The controversy was first reported by the Worcester Telegram and Gazette on Sunday. According to the newspaper, the relationship between health officials and selectmen was already strained, specifically when it’s come to regulations around the pandemic.
Three days after the June 23 meeting, the Board of Health posted a message to its Facebook page reiterating its objection to the Fourth of July party. The post included attachments that the board said showed “a record of the [selectmen’s] decision to refuse to enforce any COVID-related orders from either the State or the BOH.” There was also a scathing statement admonishing selectmen.
“The Board of Health disclaims any and all liability which may be incurred from attendance at such an event,” said the statement, which recommended people wear masks and practice social distancing. “The Board of Selectman, in their capacity as elected officials, having the ‘Ultimate Authority,' are responsible for any and all consequences of such an event along with the Sponsors of said event.”
In a phone interview, Melad said the health board had asked the state to intervene and offer guidance.
“We don’t feel that we as a board have an ability to enforce the regulations that we would like to,” he said. “We would like if the event didn’t happen, but we are hoping [the state] will step in and make it safe.”
Jason M. Petraitis, vice chairman of the selectmen, defended the decision to move ahead.
Petraitis said people who show up are being encouraged to stay 6 feet apart, based on state guidelines, and “if people want to attend and wear masks, great.”
Petraitis said he thinks that when it comes to COVID-19, “people should be cautious, but I don’t think you need to be overly scared.” He also criticized the health board for going “above and beyond” recommended guidelines when it comes to mask-wearing.
“I’m not trying to downplay the seriousness of this, because yes, people have died, and it’s serious,” he said. “But most of the people who have died from it have had underlying conditions.”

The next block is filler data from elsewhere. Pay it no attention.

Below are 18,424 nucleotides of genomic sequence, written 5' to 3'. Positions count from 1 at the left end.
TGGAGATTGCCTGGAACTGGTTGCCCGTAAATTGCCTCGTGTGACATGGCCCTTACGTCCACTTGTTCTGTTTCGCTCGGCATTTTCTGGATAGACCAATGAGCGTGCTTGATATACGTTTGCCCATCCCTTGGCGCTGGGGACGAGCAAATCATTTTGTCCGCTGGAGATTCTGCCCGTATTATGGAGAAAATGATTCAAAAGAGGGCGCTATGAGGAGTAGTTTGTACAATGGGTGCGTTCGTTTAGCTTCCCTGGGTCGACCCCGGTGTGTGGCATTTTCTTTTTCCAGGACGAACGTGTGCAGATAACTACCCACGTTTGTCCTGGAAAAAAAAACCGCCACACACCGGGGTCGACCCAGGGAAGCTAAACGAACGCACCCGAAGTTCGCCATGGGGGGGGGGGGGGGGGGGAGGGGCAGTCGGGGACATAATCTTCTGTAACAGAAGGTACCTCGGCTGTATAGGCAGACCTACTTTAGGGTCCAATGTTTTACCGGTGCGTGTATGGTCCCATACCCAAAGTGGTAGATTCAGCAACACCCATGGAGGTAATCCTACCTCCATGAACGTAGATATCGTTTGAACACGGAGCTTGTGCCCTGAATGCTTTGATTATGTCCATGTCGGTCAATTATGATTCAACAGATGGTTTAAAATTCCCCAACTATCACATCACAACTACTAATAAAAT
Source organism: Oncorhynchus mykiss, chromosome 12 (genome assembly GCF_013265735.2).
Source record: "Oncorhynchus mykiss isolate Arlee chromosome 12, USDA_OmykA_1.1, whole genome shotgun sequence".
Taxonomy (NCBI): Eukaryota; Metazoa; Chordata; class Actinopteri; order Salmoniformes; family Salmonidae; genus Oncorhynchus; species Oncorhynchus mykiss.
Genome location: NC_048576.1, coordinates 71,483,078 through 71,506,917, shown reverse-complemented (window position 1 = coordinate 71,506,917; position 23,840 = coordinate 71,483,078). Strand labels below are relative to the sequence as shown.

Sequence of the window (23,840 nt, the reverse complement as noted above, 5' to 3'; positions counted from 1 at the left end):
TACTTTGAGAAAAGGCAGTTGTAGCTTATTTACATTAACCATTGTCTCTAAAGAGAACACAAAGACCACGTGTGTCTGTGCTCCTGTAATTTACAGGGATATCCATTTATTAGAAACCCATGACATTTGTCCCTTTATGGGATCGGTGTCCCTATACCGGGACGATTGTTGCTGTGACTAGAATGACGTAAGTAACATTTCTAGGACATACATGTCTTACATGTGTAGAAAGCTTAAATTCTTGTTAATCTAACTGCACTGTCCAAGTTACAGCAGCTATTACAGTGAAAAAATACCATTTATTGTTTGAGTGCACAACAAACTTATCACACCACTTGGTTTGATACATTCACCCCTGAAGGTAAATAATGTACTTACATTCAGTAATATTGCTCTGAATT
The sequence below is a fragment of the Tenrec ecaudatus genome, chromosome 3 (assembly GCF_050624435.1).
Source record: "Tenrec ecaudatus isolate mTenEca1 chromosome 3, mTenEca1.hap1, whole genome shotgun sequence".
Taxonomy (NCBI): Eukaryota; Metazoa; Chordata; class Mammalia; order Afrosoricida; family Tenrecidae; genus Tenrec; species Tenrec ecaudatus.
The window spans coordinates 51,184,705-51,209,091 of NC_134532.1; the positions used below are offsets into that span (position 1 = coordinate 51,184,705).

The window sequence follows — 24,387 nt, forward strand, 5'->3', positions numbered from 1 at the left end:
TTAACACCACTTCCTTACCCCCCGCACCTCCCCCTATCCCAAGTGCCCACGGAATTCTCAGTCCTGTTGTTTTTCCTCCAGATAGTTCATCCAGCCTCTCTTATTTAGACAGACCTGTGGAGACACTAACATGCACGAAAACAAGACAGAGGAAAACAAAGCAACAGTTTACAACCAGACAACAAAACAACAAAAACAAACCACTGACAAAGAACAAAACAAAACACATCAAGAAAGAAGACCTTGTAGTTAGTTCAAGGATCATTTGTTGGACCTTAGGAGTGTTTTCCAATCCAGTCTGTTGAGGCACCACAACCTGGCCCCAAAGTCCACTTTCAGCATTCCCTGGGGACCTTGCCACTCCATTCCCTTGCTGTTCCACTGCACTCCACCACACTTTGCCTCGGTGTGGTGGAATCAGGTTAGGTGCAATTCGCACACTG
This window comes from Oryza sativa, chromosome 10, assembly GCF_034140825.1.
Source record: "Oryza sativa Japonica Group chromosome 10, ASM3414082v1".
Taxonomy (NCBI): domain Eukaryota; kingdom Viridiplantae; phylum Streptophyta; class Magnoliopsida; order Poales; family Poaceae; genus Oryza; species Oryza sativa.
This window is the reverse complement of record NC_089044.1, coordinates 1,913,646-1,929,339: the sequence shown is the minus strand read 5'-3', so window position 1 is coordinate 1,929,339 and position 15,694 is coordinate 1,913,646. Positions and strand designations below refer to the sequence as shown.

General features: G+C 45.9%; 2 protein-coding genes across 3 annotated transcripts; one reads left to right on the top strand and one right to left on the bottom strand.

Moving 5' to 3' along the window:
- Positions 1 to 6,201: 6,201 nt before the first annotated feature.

The pandemic has killed over 8,000 people in Massachusetts. State data so far have documented underlying conditions in 3,866 deaths through Sunday; nearly all the rest remain unknown or under investigation.
Petraitis said he didn’t see the difference between hosting a Black Lives Matter protest and a “parade that celebrates our country’s founding” in terms of crowds gathering outside.
“I am not condemning it,” he said, “but there was no uproar about that happening.”
Fitzgerald Pucci, who helped organize the Black Lives Matter demonstration, said the selectmen’s choice to use the march as an argument for a July Fourth parade shows how “reactionary and short-sighted the culture still is.”
”When we marched, we intended to begin an uncomfortable conversation,” Pucci said in an e-mail. “A lot of us feel opposed to the selectmen’s choice to roll the dice with the town’s public health. I hope the selectmen take accountability and change their mind.”
For Doug Borowski, who has lived in North Brookfield for three years, what’s transpired between elected officials feels like “a microcosm of the controversy happening across the country.”
He said he has no plans to attend the July Fourth event, and believes selectmen have “mischaracterized” the Black Lives Matter rally, which he went to.
At a time when other states are seeing a sharp spike in COVID-19 cases, Borowski said, it’s not the time to “take the foot off the brake” here in Massachusetts.
“This is not a political issue,” he said. “It’s a public health issue and about following the science and the data.”